His mom called me from California. “What if you guys gave it another shot? Got another apartment in the city maybe?” I didn’t have the mental energy to reason with or explain to her, so I settled with, “We wanted different things”.
A couple of months later, I ran into his best friend in Union Square while I was reading by myself. “You know we broke up right?” I asked. “Yeah, I’m the one who packed up your entire apartment while he sobbed on the floor,” he responded.
During this time, I became obsessed with celery juice and vegetables. I lived in a Russian neighborhood and men would come up to me in the grocery store and say things. I’d say, “I don’t speak Russian.” They’d translate, “You’re very beautiful.” I received it and let it in.
I promised myself I would not stop loving men. I knew where that path led.
I did yoga every day, became the woman I always judged. I made a pact to follow the voice in me minute by minute; it was all I had. I took a lot of subway rides.
One day, I went to Central Park to sunbathe with the turtles and met an older woman and her golden retriever. She gave me life advice and her email. We still get together.
Then, I got on a plane and moved to Paris for three weeks, walked along the Seine, ripped baguettes and threw them in the water. I stayed next to the Louvre to watch the sunset and Eiffel Tower from my balcony. I went to mass at Notre Dame and did yoga in French.
France is such a wonderfully feminine country. When the feminine is hurt, she needs a lot of space. I needed to be on another continent for a while.
When I made it back to Brooklyn, it was April. I was walking out of yoga, it was a sunny day and the thought popped into my head.
You know, I think I’d do it all again.
“I want you to come somewhere with me,” I told my new boyfriend. Letting this man I just started dating into this part of my heart felt incredibly vulnerable.
“Where?” he asked.
“I want to go get a ‘Brooklyn’ sweatshirt.”
My one year living in Brooklyn anniversary had just passed. I had been picturing this excursion for months. Celebrating the ups, downs, and grit required to live in this city.
We arrived and I tried on a couple of sweaters. None of them were the ones. No crew necks and only men’s sizes.
“Let’s go,” I told him.
“So, you’re not going to get anything?” he asked, confused.
I couldn’t help but remember what an old teacher of mine who used to say: “Desire is an exacting mistress. She doesn’t settle, a little to the left or right just won’t do.”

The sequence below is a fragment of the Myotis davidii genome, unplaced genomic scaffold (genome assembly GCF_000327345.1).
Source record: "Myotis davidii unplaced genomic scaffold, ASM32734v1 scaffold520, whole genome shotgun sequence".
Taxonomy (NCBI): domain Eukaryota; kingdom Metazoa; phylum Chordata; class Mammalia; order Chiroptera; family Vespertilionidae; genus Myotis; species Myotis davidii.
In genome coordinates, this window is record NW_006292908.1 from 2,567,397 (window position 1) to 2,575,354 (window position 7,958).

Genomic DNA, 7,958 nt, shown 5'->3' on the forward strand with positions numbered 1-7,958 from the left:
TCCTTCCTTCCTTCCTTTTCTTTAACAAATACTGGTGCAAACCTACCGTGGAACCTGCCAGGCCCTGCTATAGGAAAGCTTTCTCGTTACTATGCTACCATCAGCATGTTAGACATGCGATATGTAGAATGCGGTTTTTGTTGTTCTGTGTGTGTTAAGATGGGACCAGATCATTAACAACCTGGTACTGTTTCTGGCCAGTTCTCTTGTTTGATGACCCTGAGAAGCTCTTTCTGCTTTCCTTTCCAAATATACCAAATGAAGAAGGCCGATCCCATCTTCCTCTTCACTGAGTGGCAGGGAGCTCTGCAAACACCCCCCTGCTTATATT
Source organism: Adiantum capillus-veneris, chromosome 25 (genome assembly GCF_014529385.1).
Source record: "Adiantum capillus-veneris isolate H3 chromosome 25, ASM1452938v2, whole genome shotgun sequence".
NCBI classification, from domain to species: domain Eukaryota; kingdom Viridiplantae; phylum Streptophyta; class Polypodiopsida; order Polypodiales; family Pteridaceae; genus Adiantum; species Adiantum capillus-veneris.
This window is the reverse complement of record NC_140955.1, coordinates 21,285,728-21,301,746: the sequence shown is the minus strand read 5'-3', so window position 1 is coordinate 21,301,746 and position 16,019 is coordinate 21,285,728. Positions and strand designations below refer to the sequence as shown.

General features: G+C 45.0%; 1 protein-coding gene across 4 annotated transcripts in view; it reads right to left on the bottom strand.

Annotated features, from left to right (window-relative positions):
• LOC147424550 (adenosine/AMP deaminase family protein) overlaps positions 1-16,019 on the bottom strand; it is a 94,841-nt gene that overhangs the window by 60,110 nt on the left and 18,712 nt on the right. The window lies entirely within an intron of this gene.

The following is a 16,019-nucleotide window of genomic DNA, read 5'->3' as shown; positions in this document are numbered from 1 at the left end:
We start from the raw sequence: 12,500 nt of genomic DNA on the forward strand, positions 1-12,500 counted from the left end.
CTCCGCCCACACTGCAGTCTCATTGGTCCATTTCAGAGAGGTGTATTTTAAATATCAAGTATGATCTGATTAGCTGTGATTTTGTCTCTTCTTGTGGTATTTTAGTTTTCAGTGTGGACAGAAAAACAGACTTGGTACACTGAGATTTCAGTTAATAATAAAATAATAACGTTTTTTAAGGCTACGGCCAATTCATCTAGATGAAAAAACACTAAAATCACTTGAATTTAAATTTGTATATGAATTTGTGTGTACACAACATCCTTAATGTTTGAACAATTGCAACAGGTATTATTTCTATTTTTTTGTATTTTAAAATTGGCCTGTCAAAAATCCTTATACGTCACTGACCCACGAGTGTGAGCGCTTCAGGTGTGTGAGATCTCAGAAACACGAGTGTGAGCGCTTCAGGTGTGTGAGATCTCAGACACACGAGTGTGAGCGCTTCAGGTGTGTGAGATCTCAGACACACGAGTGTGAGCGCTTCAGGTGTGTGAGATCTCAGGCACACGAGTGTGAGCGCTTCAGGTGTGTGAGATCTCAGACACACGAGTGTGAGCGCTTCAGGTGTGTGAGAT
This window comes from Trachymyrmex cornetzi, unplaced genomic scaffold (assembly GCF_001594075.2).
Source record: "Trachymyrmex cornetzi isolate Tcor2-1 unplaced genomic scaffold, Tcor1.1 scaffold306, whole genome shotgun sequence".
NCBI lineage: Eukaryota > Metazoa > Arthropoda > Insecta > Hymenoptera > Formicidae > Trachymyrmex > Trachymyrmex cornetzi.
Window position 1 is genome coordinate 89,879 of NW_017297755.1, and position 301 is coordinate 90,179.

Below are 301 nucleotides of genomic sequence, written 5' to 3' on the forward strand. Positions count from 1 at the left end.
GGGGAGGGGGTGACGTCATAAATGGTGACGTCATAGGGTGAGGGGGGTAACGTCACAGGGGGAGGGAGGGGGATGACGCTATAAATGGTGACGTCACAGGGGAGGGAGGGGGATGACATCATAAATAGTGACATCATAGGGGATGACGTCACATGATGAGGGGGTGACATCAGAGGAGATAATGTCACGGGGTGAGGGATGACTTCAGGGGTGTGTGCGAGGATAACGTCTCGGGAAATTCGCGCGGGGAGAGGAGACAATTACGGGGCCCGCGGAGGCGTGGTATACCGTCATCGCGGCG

He excitedly brought me toward a hipster-looking taco shop and asked if I wanted to eat. We got inside and I looked at the menu, hungrier than I realized. There were four options and I couldn’t decide what I wanted. I noticed him looking at me curiously.
“Ahhh, I’m still trying to decide.”
“You want them all, don’t you?”
I laughed; I did. He smiled and said, “Sir, we’ll take them all.” It was actually a very vulnerable moment.
Yes, he bought me a bunch of tacos, but really, he did more than that.
He recognized I have a big appetite and wanted to feed it, literally and metaphorically. See, I want a lot in this life. My work is to stop acting like I don’t. Love, joy, play, intimacy, depth of experiences and connections. He witnessed me there and signaled it was okay to be a hungry woman in his presence.
I can want a lot and he wants to be of service to those things inside me. That’s when I knew I found a good man.
The feminine is always testing. Are you safe? Will you use my power well? Are you a good investment if I put my time, love, attention here?
We got the tacos and talked about love, life, and travel. He told me about an old girlfriend back home. I told him about my ex and a dear friend I was about to go visit.
A few days later, I headed to Chinatown to grab some herbs. It was sunny and my new man popped up on my phone. He sent an Apple Music screenshot. “Try and Love Again” by the Eagles.
He possesses this underrated but truly wonderful quality where he doesn’t fill unnecessary silences. He communicates through pictures and music and pulls me in when words aren’t what the moment wants. Together, we exist on the plane of soft, slow, and subtle. It’s quite magical, and I am a very happy and grateful woman to be myself with him. It just took a lot of surrender.